Oct 24, 2016 by Linda Bloom and Christian Century staff
When Betty Thompson arrived in New York City in 1950, she soon got a job with the Methodist Board of Missions on Fifth Avenue in a stretch she called “Protestant Rome.”
Ten blocks of the avenue were home to several mainline groups, including Presbyterians, Baptists, and a World Council of Churches office. A decade later, when the Interchurch Center—originally called the Protestant Center and later nicknamed the God Box—opened across from Riverside Church, several denominational and interdenominational groups moved there. The Methodist mission board was one of the original tenants.
“We all dwelt in ecumenical harmony,” Thompson said. “It was kind of the heyday of the ecumenical movement.”
Now the mission board’s successor, United Methodist General Board of Global Ministries, is relocating to Atlanta, after nearly two centuries of Methodist global missions based in New York City.
John McCullough, who heads Church World Service, one of the ecumenical partners at the Interchurch Center, and is a former Global Ministries employee, said, “It is this agency that brought some of the most important voices of the 20th century into this building to bring witness to a world that in many ways experienced brokenness and a sense of hopelessness.”
While the move is being completed in early November, the Atlanta headquarters is already in operation. Some New York staff, including 39 support staff, were not invited to move. United Methodist Women remains at the Interchurch Center.
The American Bible Society, which for most of the 20th century was associated with Protestant ecumenism, also reduced its staff when it sold its building and moved to Philadelphia in 2015 after nearly 200 years in New York City.
The National Council of Churches relocated its headquarters from the Interchurch Center to Washington, D.C., in 2013. In the past three years the organization has run large budget surpluses and doubled its reserves, NCC staff said.
Other national ecumenical organizations that remain in the God Box include Church Women United and Ecumenical News. And several mainline denominations have an office there, such as for a pension board or foundation.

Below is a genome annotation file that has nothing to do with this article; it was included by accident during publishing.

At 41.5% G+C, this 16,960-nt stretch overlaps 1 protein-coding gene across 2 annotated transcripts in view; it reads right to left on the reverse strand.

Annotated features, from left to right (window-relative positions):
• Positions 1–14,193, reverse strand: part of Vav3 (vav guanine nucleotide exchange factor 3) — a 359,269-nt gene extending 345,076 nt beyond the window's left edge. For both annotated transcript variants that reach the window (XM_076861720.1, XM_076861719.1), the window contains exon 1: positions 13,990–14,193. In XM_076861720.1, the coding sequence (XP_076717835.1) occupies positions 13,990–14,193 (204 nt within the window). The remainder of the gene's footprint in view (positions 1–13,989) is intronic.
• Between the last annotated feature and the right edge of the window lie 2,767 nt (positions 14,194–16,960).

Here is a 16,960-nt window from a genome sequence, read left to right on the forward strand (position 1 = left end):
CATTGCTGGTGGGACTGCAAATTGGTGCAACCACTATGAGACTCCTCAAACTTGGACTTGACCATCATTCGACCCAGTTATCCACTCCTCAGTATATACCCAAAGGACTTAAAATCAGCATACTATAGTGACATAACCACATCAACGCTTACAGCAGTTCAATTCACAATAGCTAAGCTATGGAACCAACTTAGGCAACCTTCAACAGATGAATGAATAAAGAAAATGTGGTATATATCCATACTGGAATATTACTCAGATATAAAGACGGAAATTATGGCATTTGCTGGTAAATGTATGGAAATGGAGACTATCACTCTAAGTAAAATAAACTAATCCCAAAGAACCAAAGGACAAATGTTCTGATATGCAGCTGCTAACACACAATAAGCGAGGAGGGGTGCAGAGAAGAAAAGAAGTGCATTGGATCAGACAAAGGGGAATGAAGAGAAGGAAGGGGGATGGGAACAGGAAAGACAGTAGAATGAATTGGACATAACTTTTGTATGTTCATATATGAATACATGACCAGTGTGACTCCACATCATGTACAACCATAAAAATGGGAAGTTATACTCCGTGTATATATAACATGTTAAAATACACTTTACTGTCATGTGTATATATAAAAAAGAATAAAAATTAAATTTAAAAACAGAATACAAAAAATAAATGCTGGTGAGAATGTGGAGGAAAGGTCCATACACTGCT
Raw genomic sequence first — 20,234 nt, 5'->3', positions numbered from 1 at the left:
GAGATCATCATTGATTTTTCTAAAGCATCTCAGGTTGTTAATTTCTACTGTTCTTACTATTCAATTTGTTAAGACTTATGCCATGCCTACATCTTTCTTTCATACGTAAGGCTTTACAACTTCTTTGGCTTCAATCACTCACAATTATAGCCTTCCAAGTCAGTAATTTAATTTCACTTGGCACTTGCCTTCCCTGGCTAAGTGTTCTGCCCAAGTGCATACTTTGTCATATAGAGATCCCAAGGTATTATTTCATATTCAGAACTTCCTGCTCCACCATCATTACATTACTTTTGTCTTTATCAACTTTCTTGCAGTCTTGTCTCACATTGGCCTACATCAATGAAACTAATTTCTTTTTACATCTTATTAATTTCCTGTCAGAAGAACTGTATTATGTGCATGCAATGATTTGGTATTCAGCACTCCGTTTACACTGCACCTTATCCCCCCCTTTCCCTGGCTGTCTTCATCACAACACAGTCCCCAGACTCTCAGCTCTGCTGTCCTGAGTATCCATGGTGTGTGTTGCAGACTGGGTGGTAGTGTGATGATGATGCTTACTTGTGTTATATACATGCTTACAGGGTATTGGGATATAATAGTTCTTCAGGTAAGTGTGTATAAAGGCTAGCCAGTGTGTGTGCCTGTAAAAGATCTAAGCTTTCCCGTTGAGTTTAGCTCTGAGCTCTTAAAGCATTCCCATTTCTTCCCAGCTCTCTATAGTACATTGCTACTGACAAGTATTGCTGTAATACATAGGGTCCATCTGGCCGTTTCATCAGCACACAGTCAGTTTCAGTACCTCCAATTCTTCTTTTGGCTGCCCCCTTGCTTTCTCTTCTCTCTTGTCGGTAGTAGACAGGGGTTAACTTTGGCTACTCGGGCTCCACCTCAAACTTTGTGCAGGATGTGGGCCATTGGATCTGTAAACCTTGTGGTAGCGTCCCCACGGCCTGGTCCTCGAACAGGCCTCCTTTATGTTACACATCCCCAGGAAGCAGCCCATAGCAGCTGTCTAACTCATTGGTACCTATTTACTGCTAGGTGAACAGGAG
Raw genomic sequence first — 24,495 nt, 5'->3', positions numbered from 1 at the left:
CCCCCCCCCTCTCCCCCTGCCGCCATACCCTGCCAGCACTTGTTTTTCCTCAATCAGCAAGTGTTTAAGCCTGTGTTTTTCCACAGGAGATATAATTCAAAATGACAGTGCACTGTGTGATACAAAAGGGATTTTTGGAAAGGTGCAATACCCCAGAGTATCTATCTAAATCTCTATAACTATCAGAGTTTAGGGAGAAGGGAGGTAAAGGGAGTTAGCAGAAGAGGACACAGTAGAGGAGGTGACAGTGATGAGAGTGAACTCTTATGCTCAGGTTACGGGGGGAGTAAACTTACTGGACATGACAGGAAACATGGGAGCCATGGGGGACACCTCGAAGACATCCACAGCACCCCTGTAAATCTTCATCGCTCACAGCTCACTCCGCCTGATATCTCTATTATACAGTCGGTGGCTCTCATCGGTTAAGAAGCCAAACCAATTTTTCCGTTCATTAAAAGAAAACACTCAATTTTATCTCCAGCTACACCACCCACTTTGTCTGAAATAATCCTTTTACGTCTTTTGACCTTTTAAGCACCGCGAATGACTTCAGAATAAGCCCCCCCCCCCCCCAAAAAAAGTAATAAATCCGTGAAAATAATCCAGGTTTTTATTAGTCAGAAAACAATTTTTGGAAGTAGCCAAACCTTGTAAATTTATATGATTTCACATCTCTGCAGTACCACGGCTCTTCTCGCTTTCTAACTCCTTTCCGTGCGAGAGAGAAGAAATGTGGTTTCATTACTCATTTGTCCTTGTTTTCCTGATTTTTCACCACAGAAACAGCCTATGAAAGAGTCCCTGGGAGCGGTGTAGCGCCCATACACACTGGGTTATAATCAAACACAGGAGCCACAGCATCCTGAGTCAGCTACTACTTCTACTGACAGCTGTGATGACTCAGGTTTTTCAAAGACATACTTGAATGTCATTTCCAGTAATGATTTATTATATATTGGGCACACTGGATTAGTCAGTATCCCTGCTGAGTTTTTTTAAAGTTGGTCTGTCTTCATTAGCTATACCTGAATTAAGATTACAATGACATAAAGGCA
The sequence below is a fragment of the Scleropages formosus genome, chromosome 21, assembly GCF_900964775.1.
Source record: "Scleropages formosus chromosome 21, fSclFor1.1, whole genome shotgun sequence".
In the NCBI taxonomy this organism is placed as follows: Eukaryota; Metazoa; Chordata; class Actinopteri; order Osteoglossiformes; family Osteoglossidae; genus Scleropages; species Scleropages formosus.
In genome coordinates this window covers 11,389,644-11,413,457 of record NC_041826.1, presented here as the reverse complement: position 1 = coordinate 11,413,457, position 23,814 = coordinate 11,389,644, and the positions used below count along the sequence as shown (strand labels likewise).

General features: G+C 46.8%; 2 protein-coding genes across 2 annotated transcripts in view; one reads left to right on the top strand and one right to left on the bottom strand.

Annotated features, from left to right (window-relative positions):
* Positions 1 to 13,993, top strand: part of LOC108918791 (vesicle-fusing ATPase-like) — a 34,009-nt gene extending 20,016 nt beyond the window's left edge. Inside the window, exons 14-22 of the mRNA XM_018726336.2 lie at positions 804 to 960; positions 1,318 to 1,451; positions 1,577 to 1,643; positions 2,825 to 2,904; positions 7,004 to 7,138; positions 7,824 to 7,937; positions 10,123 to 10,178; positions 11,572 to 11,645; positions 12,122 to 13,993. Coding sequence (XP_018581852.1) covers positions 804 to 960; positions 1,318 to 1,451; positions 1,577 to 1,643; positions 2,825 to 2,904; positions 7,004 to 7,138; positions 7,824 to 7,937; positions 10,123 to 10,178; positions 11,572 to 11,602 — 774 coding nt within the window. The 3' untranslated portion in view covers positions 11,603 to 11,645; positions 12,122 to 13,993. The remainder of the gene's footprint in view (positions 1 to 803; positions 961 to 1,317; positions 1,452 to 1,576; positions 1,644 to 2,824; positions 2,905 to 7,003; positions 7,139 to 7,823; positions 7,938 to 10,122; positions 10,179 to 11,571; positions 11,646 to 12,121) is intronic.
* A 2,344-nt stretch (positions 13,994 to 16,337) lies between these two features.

Some of the institutions staying in the city have made deals with real estate developers to get funds to keep up older buildings.
Park Avenue Christian Church, which is affiliated with the Disciples of Christ and United Church of Christ, celebrated its 206th anniversary on October 10. The congregation recently sold property and development rights for a high rise, which includes an annex for the church “as well as funds for upkeep of the sanctuary built in 1911 inspired by La Sainte-Chapelle in Paris,” Disciples News Service reported. The building is considered an architectural landmark.
The amount of money the congregation received through the development deal is confidential, church staff said. The Wall Street Journal reported an estimate of nearly $25 million in funds for the church.
Union Theological Seminary could raise more than $100 million to make its aging stone buildings safe by selling development rights to a contractor planning to construct high-rise condominiums on campus. The plan sparked protest from some students, faculty, and alumni concerned about the lack of affordable housing or union labor in the project. Administrators and prospective developers met with students and alumni in October to give more details about the deal, which had not yet been finalized.
“If Union decided not to do this, it would simply mean that eventually our whole campus would be sold to a developer who would come along and do it,” said Serene Jones, Union president, told the Christian Century in January. “Better that we, in the midst of this environment, use our assets for the sake of our own future.”